Throughout most of 2020, the COVID-19 pandemic has disrupted lives across Asia and will transform the social, economic, and political conditions for the coming decade. The challenges imposed by the virus exceed people's immediate physical health to threaten their economic existence, education opportunities, and the ability to meet their fundamental needs and the ones of their families. Local communities, governments, and international actors have pursued various strategies to cope with and mitigate the overwhelming number of parallel crises. Some of these efforts could have lasting repercussions for international, state–society, intercommunal, and personal relations, far beyond the end of the pandemic.
COVID-19 in Afghanistan: one crisis among – and connected to - many others
Afghanistan, where state capacity and societal cohesion are fundamental conditions for maintaining the Afghan peace negotiations' possible benefits, is no exception to this. COVID-19 has wreaked havoc throughout the country and continues to be a significant stress test for Afghanistan's already-weak institutions, both in terms of performance and legitimacy. At the same time, it has dramatically increased economic and social pressures on marginalized and vulnerable communities such as returnees, families depending on remittances, internally displaced persons, and prison inmates. In the past months, poverty and unemployment, as well as gender-based violence and discrimination, have increased. Has COVID-19 devastated Afghan society's potential for peace and reconciliation?
The pandemic's regional and global impacts have further exacerbated the crisis within Afghanistan. Travel restrictions, border closures, and a dramatic decline in work opportunities for Afghans abroad have set back Afghan ambitions for economic self-reliance. Moreover, financial crises in donor countries are likely to accelerate the ongoing withdrawal dynamics of the international civilian and military stakeholders and exacerbate pre-existing donor fatigue. Will a post-COVID-19 Afghanistan find itself out in the cold?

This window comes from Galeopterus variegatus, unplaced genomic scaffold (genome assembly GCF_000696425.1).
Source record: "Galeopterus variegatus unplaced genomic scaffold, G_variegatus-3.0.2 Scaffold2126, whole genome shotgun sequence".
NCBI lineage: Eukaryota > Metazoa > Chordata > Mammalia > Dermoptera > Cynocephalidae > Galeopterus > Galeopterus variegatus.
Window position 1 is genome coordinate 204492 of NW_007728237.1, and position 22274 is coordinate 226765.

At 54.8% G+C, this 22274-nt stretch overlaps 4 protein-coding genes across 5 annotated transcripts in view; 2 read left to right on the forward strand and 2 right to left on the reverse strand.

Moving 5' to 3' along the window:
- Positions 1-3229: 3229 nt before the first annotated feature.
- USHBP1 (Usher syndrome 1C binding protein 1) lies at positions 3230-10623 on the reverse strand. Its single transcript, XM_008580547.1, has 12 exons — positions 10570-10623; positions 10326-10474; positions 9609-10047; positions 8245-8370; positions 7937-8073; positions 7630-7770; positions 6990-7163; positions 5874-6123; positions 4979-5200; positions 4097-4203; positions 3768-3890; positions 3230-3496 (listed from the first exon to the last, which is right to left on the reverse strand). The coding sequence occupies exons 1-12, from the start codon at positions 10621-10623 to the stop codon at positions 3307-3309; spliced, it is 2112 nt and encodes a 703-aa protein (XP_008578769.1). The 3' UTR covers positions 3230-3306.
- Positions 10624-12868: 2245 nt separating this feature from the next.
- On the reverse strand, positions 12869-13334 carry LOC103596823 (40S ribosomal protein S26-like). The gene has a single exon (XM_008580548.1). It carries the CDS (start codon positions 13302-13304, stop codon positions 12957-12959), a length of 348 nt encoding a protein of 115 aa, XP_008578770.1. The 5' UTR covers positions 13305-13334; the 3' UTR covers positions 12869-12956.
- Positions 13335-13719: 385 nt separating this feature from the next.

Recovery is needed – but where to start?
FES has been working since 2002 with Afghan civil society organizations, government authorities, and other stakeholders to build up capacities for social justice and inclusion that we deem essential for the country's transition from a never-ending war to sustainable peace. The systemic implications of this unprecedented crisis put these capacities at risk beyond today. Hence, an in-depth assessment of the impact is as needed as scenarios for future developments and recommendations for all stakeholders on how to mitigate the multiple crises the pandemic has created and how to rebuild Afghanistan's social, political, and economic capacities for peace.
FES is grateful to the authors of this unique report—Lucile Martin and Saeed Parto, from the Afghanistan Public Policy Research Organization (APPRO). Their report provides readers with valuable insights into the way COVID-19 has affected critical sectors of the Afghan economy and society and state-society relations and the multifaceted relationship between international partners and Afghan stakeholders. Their recommendations and suggestions for further work, both in research and practice, entail a clear vision for a possible path forward for Afghans and their international partners just ahead of the 2020 Afghanistan Conference in Geneva. To facilitate discussions among Afghan stakeholders, summaries have been published in Dari and Pashto as well.
Download the publication here or watch the video of the launch event below:
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